She recommends making sure you’ve downloaded any apps associated with your bank or credit card company—you can also schedule payments and make sure you haven’t missed any crucial deadlines that might affect your credit score. It’s also a good idea to look into a bill-splitting app or money-transfer system like Venmo, to lessen the headache of paying a friend back for your half of brunch. “If you’re in the process of combining finances with a partner, you might try out an app that’s specifically designed for managing money as a couple,” O’Connell added.
As far as paying for an app, O’Connell recommends the ‘try it before you buy it’ mindset. “The best apps are the ones you actually use and the ones that help you live in alignment with your values and priorities. If an app is actually helping you do that, I find it’s generally worth paying for,” she said.
What is Bitcoin?
A lot of people are still in the dark about what bitcoin, or cryptocurrency in general, is. It ranked number 1 on Google’s most searched in 2018 for a reason. But to save you from your own search, O’Connell advises to not worry too much.
“My response is always to ask whether that person was already utilizing their employer sponsored or solo retirement account, and whether they had a 3-6 month emergency savings fund in place,” she said. “Nine times out of 10 they didn’t, so my response was always really simple: ignore the headlines for now and focus on getting a strong financial foundation in place.” You can do that by setting money goals that make sense for you, learning how to budget, and finally getting rid of those subscriptions that you never actually use.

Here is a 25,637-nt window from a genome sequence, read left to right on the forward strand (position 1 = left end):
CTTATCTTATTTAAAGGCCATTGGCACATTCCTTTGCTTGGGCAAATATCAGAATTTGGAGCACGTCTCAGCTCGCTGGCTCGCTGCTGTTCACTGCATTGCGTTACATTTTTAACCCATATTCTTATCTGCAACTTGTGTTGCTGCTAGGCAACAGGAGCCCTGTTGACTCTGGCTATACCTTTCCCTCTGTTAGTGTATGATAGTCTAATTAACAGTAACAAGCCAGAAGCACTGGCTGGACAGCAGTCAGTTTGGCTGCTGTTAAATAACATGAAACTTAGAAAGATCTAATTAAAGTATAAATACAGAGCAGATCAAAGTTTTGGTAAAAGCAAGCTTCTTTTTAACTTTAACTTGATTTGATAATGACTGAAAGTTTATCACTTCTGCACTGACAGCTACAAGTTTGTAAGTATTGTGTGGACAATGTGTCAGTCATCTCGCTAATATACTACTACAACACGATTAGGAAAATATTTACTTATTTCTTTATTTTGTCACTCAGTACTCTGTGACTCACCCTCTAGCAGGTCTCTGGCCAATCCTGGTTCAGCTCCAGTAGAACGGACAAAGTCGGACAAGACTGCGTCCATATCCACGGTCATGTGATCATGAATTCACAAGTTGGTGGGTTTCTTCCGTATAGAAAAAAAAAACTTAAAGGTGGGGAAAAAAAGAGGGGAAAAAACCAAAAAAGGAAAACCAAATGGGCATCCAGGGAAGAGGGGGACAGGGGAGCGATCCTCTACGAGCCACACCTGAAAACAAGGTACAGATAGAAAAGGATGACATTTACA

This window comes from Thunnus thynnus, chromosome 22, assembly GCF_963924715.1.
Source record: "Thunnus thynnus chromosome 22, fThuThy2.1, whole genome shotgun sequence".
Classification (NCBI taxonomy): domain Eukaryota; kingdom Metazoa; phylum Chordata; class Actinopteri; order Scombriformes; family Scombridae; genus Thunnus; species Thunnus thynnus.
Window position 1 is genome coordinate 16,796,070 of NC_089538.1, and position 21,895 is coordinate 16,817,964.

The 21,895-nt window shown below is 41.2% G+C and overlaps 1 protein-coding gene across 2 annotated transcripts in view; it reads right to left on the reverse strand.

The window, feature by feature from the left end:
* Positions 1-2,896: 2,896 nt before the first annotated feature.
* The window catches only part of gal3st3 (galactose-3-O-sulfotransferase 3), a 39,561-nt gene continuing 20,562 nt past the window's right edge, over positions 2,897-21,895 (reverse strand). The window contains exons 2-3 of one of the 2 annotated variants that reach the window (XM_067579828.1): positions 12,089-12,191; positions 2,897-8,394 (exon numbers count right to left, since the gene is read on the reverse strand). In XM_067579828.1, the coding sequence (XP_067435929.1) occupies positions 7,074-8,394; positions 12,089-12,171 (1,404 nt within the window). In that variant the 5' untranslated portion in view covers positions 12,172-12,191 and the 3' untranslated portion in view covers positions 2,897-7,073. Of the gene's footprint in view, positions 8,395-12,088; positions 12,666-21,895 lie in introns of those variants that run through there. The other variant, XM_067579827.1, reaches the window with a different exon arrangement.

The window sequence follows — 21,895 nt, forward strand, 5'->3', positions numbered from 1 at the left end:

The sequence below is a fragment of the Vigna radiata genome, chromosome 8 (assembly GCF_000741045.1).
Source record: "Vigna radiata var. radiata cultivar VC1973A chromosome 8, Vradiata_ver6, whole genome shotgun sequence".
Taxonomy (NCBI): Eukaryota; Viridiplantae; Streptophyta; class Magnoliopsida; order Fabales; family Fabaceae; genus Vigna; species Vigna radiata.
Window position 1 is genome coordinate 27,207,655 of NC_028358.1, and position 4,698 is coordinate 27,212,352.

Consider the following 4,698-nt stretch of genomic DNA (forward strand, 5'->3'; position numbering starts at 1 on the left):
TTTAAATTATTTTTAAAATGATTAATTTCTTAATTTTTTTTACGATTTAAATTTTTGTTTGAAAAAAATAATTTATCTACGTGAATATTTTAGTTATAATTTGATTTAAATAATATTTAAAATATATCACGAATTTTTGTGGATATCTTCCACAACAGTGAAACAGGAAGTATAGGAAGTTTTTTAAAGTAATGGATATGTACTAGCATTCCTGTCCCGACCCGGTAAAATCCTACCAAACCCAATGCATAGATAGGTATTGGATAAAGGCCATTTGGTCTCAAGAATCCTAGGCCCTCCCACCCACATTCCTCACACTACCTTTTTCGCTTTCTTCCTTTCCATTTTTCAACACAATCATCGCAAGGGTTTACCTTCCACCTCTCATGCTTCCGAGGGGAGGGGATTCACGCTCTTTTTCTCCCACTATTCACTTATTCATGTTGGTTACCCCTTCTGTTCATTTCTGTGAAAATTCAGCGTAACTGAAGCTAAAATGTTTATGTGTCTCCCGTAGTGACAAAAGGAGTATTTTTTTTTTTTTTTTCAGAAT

How do you practice good money habits during the COVID-19 pandemic?
Finances are hard enough without a global pandemic and an ensuing financial crisis serving as the backdrop to your everyday life. Understandably, many Americans’ financial situations have changed since the onset of COVID-19, and they are in need of help adjusting to the current climate. You may even be one of them.
“I’ve had a lot of COVID-related finance questions, from what’s going on with federal unemployment benefits to how can I renegotiate my rent,” O’Connell said. She’s understandably wary about giving blanket advice, however: “The trickiest part about all of this is that so much of what’s happening right now is so contingent upon where you live and the specifics of your situation,” she noted.
“Things like aid and protections are being doled out on a federal level, state level, and local level—so the resources available to me in New York City might be totally different than those available to my brother in Nashville,” O’Connell said. “And when it comes to things like lease renegotiations, that can differ from landlord to landlord. So it’s hard to offer a singular set of action steps or best practices for managing this time.”
You can find information about what your state is doing to assist with financial relief by going to the CDC’s Financial Resources page or going to your state’s government website. Some states, like California, are making it a law that forbids landlords from evicting tenants struggling with rent due to COVID-19 related reasons. Research all of your options for aid on a federal, state, and local level to see what’s available to you. The more you know, the better prepared you’ll be for whatever comes your way.